In most cases of obstructive sleep apnea, CPAP therapy alone is sufficient. However, BiPAP may be a viable alternative in more complicated situations or when CPAP is not tolerated well.
FREMONT, CA: Bi-level positive airway pressure (BiPAP) is a breathing treatment used to treat sleep apnea and other breathing-related health problems. This is a less often used treatment than continuous positive airway pressure (CPAP). However, in some instances, it is more advantageous.
For instance, although CPAP maintains constant air pressure, BiPAP maintains variable air pressure. BiPAP's differential air pressure can be beneficial for individuals who have difficulty exhaling compared to CPAP's continuous pressure.
Both CPAP and BiPAP devices are positive airway pressure therapy that utilizes compressed air to open and maintain the airway while a person sleeps. The pressurized air is generated on a portable machine and directed to the user's airway via a hose and mask system. Both systems make use of identical masks, hoses, and other components.
The greatest CPAP machines include an adjustable pressure setting ranging from 4 to 20 cm H2O (a unit of air pressure equal to centimeters of water pressure), independent of whether the user is inhaling or exhaling. BiPAP devices have two pressure settings—inhalation positive airway pressure (IPAP) and exhalation positive airway pressure (EPAP)—allowing lower exhalation pressures. The transfer between IPAP and EPAP may be timed or automatic, depending on the BiPAP machine's settings. BiPAP machines typically operate at a 4–25 cm H2O pressure range.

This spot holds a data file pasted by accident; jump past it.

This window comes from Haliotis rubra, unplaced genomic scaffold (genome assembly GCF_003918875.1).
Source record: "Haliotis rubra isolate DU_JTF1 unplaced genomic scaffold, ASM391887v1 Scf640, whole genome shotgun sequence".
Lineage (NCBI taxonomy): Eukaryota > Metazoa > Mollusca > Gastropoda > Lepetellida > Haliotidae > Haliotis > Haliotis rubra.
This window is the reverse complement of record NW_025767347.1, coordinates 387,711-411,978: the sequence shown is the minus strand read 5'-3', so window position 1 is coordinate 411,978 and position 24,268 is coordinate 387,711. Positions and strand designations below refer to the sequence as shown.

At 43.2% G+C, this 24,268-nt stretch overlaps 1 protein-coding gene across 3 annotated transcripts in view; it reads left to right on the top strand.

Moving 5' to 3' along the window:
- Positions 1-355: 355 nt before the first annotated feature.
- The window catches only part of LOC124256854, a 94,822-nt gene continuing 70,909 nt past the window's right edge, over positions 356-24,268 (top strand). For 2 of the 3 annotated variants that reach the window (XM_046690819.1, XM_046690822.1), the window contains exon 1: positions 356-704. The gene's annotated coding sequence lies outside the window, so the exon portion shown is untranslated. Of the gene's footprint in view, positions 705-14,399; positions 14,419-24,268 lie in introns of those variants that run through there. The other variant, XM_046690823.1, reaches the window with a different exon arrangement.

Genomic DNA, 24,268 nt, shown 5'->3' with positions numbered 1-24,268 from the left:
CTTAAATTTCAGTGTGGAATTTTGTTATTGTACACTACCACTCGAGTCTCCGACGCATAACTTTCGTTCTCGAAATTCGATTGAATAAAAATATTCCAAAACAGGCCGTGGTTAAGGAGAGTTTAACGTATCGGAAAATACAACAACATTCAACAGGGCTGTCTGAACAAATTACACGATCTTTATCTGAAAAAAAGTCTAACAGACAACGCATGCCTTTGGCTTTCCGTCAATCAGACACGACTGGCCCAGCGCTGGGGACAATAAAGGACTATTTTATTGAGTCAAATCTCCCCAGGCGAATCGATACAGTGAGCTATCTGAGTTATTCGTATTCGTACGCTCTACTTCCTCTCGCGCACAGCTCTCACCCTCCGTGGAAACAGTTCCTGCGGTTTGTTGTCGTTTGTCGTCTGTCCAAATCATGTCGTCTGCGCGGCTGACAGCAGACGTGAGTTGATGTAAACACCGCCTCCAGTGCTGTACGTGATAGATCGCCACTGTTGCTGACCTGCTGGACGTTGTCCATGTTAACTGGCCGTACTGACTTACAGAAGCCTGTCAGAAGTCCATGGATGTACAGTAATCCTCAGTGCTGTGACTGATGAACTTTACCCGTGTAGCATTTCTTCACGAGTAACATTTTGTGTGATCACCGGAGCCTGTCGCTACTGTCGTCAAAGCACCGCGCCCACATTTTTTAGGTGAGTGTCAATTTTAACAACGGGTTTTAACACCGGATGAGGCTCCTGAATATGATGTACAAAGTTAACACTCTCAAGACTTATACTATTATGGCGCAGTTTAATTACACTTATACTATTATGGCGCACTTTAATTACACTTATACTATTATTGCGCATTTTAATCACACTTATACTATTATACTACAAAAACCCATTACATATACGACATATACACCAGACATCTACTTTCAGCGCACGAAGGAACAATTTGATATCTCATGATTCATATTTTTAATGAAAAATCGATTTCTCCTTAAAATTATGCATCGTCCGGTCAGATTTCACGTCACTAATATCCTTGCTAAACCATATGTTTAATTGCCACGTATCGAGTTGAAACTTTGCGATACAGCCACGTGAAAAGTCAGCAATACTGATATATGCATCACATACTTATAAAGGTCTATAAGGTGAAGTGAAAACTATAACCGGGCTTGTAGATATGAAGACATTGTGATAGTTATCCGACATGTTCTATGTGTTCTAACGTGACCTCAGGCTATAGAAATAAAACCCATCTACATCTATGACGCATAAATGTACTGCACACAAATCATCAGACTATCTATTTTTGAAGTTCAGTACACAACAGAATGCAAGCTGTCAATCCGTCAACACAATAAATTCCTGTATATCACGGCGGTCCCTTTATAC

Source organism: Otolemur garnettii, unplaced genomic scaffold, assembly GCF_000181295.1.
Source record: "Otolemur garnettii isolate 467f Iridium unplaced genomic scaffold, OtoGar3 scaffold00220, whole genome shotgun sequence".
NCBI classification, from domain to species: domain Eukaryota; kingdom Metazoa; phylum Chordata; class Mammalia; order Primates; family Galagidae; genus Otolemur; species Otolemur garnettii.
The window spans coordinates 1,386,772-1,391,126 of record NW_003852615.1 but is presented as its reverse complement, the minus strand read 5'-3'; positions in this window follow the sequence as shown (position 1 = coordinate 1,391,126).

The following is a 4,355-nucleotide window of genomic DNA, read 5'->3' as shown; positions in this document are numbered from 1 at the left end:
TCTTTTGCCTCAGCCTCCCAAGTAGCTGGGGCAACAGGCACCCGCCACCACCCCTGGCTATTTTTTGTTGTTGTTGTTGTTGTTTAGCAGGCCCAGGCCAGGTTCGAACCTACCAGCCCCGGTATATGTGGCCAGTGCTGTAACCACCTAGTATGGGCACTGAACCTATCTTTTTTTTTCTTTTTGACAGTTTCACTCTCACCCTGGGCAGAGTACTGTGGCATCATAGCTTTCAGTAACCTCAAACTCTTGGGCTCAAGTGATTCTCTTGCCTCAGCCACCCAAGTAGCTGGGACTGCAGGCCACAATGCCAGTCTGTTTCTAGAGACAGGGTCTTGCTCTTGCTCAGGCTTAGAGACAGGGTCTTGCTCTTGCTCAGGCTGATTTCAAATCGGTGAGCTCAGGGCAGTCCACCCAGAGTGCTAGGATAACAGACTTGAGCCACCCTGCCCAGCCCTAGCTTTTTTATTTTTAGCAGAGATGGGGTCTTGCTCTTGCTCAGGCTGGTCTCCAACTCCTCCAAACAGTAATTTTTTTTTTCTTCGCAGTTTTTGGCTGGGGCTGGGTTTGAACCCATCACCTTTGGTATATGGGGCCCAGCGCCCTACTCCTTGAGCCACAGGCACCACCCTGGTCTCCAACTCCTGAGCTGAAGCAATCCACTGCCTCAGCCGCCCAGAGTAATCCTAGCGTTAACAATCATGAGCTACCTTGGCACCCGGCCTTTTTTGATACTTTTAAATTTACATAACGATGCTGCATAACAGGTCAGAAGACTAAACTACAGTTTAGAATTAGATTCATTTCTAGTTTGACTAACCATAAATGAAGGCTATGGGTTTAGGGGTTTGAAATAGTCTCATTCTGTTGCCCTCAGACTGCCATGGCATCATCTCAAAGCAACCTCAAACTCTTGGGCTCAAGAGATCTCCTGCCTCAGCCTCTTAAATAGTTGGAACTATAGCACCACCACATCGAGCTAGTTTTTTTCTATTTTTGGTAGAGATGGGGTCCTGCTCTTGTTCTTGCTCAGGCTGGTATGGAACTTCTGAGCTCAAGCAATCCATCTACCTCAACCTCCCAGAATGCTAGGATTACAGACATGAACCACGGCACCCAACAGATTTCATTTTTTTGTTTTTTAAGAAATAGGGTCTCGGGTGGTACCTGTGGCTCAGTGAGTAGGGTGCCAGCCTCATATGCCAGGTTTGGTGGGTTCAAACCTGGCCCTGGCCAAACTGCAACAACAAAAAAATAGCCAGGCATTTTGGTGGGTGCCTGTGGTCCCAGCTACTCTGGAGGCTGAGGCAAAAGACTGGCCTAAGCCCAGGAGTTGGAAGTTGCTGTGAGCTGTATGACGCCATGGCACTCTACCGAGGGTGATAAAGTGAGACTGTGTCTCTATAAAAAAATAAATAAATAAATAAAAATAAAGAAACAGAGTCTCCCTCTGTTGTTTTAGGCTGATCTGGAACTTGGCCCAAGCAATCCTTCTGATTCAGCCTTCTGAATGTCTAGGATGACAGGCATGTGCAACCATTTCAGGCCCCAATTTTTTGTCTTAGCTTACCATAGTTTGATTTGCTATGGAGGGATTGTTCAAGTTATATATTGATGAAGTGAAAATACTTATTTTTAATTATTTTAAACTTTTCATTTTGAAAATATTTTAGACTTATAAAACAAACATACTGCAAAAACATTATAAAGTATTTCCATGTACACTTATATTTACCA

While most CPAP machines only have one setting, specific models now include sensors for gentler exhale air pressure. Unlike the EPAP setting on BiPAP devices, the user cannot adjust the exhalation pressure, which is slightly less than the overall pressure setting.
Portable CPAP machines are built for travel, while BiPAP machines are intended for use at home. The additional sensors and settings required by BiPAP equipment are typically twice the price of a comparable CPAP machine.
Different types of PAP therapy are more effective for specific illnesses, while some overlap exists. CPAP is generally suggested for patients with obstructive sleep apnea (OSA), and sleep doctors are unlikely to offer BiPAP unless the patient cannot tolerate CPAP. While some insurance companies cover both CPAP and BiPAP for OSA, those that do typically need proof of insufficient CPAP treatment before reimbursing for a BiPAP machine. BiPAP is generally used to treat central sleep apnea (CSA) and cardiovascular, respiratory, and neurological problems that require controlled airway support during sleep.
Both CPAP and BiPAP devices are available with various integrated and aftermarket accessories. Data collecting and climate control devices such as humidifiers and heated tubing are the most often used features.